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Using genetics to prevent adverse reactions to drugs

​​​​​​​​​​Spotlight on research

Murray Brilliant, Ph.D. Murray Brilliant, Ph.D.

​Adverse drug reactions (ADR) are a major health problem in the United States, accounting for more than 2.2 million serious cases and at least 100,000 deaths every year.

ADRs could be avoided if your doctor knew how you would react to a certain medication or combinations of medications. Now Marshfield Clinic Research Institute is joining with other medical institutions in the eMERGE Network in an effort to make that happen.

The Electronic Medical Records and Genomics (eMERGE) Network is a national consortium of nine sites organized to develop, disseminate, and apply approaches to research.

Murray Brilliant, Ph.D., director of the Center for Human Genetics in Marshfield, said a pilot study being developed in Marshfield for eMERGE will collect blood samples from healthy individuals who are Marshfield Clinic patients. The DNA in the blood will be analyzed to determine whether it contains any of the 84 genetic variations that are known to make people susceptible to an ADR from certain drugs.

The co-principal investigators of the Marshfield study are Dr. Brilliant and Medical Geneticist Arial Brautbar, M.D. Dr. Brautbar is also a lipidologist, who studies fats in the blood such as cholesterol that are known to cause narrowing in blood vessels.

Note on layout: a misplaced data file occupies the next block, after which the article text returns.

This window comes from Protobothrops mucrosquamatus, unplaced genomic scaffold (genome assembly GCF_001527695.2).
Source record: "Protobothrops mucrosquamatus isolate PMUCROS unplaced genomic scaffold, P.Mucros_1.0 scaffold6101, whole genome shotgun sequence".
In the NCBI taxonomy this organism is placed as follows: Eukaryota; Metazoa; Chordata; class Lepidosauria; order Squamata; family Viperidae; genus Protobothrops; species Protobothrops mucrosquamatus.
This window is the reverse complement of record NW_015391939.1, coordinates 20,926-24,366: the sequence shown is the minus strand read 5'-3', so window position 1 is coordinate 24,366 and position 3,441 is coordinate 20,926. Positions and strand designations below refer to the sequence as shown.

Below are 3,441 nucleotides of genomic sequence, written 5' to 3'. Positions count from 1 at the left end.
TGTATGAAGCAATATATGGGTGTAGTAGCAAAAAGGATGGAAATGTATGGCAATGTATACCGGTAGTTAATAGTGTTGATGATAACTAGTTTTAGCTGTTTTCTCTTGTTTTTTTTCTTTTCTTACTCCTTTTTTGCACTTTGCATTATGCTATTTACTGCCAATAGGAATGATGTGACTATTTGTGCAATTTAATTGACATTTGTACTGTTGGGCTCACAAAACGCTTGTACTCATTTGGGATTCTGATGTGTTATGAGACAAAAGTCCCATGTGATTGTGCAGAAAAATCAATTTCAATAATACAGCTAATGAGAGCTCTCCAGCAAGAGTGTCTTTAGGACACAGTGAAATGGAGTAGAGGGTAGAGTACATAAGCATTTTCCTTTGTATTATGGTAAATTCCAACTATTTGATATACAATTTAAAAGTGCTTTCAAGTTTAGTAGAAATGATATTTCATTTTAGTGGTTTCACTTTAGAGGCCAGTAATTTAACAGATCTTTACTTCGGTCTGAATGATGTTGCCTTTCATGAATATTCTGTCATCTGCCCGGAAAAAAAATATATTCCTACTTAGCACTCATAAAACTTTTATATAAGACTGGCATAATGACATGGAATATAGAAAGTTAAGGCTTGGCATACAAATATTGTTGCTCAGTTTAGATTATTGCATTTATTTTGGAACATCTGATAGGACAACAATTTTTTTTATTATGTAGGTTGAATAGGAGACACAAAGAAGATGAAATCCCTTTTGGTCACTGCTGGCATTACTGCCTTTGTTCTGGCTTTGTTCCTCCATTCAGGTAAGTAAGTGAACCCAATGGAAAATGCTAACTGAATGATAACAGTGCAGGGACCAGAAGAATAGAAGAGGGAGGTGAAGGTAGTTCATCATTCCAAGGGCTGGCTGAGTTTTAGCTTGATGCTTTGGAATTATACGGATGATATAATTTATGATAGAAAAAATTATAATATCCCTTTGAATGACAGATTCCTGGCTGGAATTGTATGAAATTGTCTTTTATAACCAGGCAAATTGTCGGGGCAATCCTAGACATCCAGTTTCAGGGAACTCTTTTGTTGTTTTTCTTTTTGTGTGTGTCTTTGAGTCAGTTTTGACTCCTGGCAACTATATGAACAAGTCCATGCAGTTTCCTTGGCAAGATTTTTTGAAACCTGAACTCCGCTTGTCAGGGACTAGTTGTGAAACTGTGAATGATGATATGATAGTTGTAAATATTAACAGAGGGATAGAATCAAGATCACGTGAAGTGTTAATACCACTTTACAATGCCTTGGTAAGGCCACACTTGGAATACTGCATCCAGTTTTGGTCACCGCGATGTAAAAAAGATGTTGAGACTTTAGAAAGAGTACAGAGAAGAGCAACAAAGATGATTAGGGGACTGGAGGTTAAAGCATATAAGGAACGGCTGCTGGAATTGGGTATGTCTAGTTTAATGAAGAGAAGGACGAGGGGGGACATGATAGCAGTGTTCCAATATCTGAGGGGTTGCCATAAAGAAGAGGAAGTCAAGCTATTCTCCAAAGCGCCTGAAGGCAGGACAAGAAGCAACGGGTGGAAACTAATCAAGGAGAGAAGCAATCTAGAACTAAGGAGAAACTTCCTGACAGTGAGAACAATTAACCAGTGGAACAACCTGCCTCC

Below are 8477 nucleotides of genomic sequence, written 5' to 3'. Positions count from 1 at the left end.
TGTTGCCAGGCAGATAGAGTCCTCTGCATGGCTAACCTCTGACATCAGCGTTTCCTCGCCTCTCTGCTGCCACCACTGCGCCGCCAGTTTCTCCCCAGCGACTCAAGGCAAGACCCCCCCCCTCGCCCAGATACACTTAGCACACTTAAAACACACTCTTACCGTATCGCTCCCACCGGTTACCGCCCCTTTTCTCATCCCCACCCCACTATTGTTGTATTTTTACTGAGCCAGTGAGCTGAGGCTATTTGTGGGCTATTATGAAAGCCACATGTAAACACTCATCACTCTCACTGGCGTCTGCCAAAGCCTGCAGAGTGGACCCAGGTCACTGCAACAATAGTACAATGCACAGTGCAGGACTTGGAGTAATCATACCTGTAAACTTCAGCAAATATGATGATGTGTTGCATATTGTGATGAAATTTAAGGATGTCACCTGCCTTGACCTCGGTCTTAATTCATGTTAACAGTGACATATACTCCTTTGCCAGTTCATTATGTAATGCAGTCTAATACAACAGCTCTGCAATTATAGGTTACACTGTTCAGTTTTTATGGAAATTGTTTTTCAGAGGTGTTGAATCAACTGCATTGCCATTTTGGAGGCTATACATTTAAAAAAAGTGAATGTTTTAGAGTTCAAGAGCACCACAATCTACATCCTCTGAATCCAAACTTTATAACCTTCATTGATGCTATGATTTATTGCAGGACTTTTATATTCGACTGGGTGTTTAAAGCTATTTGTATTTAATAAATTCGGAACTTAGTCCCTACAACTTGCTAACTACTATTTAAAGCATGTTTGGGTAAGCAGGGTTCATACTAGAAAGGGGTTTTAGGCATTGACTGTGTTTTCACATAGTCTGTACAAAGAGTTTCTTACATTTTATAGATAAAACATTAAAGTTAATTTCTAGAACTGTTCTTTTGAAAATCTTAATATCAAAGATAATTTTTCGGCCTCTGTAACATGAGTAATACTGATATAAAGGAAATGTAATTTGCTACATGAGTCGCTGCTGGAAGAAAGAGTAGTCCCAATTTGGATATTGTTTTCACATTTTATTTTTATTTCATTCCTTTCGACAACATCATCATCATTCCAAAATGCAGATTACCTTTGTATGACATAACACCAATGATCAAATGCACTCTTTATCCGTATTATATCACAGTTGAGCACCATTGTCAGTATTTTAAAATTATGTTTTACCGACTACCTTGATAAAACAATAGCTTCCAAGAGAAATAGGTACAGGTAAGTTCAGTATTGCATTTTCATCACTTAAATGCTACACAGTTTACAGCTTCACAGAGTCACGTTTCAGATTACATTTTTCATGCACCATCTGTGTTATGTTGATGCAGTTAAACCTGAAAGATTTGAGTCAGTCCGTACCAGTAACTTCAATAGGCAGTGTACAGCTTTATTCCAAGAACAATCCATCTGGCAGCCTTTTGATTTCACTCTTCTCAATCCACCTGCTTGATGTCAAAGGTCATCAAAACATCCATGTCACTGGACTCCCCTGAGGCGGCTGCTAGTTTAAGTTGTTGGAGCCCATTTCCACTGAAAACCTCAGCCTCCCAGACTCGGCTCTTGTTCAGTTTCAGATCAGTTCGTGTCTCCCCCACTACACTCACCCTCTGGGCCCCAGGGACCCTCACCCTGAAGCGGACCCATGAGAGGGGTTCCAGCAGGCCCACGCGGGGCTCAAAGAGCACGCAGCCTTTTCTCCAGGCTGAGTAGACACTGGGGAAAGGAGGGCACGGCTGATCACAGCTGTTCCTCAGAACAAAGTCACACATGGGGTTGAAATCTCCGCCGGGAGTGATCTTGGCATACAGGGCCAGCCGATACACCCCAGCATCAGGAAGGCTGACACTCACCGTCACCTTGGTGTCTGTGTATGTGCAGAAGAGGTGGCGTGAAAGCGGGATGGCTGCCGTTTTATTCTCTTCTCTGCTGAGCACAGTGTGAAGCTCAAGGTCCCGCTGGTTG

"We're recruiting up to 750 Marshfield Clinic patients over the age of 50, who have never been given the anti-clotting drugs warfarin (Coumadin) or clopidogrel bisulfate (Plavix), or the blood-thinning drug simvastatin (Zocor)," Dr. Brilliant said. These commonly prescribed drugs are known to produce ADRs in some patients, but there has been no simple way for doctors to know which patients are susceptible.

If any of these known variants are discovered in the patient's blood, it will be noted in the patient's electronic medical record. That's highly significant by itself.

"This is the first time here at Marshfield Clinic that this type of information will be put in the electronic record as a tool for physicians," Dr. Brautbar noted. "If one of these study participants with one of the variants is prescribed one of these three medications, that information will pop up in the medical record. It will provide guidance to the physician and pharmacist to determine the appropriate dose for that patient, or whether another medication should be prescribed instead. The record will also show if the patient is responding well to the medication.

Drs. Brilliant and Brautbar hope this will lead to many more drugs being studied in this way, and that research in the future will be able to determine that this system did in fact prevent ADRs in these study participants.

If you fit the description above and would like to volunteer for this study, contact Research Coordinator Wendy Foth at 715-389-4470, or by email at​